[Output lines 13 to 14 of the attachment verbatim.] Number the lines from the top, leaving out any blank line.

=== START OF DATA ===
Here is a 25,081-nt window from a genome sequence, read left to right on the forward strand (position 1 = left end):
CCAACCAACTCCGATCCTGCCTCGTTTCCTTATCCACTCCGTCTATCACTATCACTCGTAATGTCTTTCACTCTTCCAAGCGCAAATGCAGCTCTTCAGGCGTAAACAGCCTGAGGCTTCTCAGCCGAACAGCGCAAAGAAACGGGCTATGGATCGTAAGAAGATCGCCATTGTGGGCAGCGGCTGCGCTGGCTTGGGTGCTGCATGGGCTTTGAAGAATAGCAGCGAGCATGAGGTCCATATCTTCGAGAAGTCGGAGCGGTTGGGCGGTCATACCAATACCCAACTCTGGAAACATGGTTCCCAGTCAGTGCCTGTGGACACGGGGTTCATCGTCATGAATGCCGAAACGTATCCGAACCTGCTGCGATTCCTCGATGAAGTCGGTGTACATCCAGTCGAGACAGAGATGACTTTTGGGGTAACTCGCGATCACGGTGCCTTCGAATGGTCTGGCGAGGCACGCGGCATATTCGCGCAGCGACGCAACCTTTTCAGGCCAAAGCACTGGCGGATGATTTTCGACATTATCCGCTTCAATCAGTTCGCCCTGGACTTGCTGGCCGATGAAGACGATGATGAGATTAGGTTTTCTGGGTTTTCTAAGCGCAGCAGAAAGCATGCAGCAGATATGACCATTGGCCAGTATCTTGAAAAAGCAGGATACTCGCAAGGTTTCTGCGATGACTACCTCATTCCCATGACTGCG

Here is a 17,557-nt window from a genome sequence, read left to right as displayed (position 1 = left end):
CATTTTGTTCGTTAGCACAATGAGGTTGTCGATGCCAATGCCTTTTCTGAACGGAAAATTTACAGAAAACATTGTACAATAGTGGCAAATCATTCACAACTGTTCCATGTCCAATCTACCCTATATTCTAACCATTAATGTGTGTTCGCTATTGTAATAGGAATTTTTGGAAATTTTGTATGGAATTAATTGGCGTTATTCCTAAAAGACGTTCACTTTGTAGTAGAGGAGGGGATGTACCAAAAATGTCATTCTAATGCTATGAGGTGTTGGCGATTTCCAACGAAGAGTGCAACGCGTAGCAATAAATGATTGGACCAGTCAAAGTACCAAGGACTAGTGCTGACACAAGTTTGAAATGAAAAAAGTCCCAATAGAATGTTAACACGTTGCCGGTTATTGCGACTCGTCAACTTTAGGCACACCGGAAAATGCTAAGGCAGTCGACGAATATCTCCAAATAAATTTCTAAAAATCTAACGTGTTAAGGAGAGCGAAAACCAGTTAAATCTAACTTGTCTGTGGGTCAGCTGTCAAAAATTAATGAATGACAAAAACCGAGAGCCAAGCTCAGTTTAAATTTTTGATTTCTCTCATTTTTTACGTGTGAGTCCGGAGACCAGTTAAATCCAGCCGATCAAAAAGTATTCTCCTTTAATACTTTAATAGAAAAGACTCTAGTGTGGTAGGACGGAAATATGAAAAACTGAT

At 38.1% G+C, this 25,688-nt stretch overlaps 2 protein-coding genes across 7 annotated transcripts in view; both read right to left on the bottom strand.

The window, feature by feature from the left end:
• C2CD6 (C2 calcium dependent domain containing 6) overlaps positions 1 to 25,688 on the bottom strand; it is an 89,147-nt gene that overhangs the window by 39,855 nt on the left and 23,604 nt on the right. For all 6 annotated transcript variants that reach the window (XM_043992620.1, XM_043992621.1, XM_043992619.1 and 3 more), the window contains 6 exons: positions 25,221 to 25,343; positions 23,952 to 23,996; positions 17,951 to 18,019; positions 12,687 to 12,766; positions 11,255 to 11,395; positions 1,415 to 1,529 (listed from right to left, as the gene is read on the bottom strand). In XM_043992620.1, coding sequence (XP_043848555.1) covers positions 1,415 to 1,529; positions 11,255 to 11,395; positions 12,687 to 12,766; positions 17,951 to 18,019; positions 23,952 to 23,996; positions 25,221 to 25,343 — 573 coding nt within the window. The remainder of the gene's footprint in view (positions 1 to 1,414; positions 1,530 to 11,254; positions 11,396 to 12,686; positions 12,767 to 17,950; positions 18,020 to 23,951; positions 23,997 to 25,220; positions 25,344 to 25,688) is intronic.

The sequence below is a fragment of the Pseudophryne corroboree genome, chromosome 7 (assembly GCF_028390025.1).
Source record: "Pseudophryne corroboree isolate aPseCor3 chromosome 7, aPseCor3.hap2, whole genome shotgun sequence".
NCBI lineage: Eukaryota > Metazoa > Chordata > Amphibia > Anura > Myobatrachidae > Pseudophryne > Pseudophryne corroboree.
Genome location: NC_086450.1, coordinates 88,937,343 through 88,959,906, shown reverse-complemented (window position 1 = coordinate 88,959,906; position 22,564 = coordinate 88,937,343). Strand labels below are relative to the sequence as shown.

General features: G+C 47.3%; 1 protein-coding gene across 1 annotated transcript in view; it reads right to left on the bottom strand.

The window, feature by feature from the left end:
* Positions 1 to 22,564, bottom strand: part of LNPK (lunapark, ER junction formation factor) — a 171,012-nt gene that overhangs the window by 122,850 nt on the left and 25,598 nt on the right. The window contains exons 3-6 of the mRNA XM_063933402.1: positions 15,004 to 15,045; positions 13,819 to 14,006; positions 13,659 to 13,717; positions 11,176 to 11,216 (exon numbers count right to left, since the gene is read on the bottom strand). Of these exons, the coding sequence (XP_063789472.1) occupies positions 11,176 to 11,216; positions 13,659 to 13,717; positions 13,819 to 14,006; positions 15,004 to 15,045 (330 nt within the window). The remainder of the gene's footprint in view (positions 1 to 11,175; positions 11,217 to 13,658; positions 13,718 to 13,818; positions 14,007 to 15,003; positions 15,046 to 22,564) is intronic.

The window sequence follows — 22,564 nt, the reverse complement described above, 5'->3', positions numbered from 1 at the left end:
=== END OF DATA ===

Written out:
The window, feature by feature from the left end:
* Positions 1 to 22,564, bottom strand: part of LNPK (lunapark, ER junction formation factor) — a 171,012-nt gene that overhangs the window by 122,850 nt on the left and 25,598 nt on the right. The window contains exons 3-6 of the mRNA XM_063933402.1: positions 15,004 to 15,045; positions 13,819 to 14,006; positions 13,659 to 13,717; positions 11,176 to 11,216 (exon numbers count right to left, since the gene is read on the bottom strand). Of these exons, the coding sequence (XP_063789472.1) occupies positions 11,176 to 11,216; positions 13,659 to 13,717; positions 13,819 to 14,006; positions 15,004 to 15,045 (330 nt within the window). The remainder of the gene's footprint in view (positions 1 to 11,175; positions 11,217 to 13,658; positions 13,718 to 13,818; positions 14,007 to 15,003; positions 15,046 to 22,564) is intronic.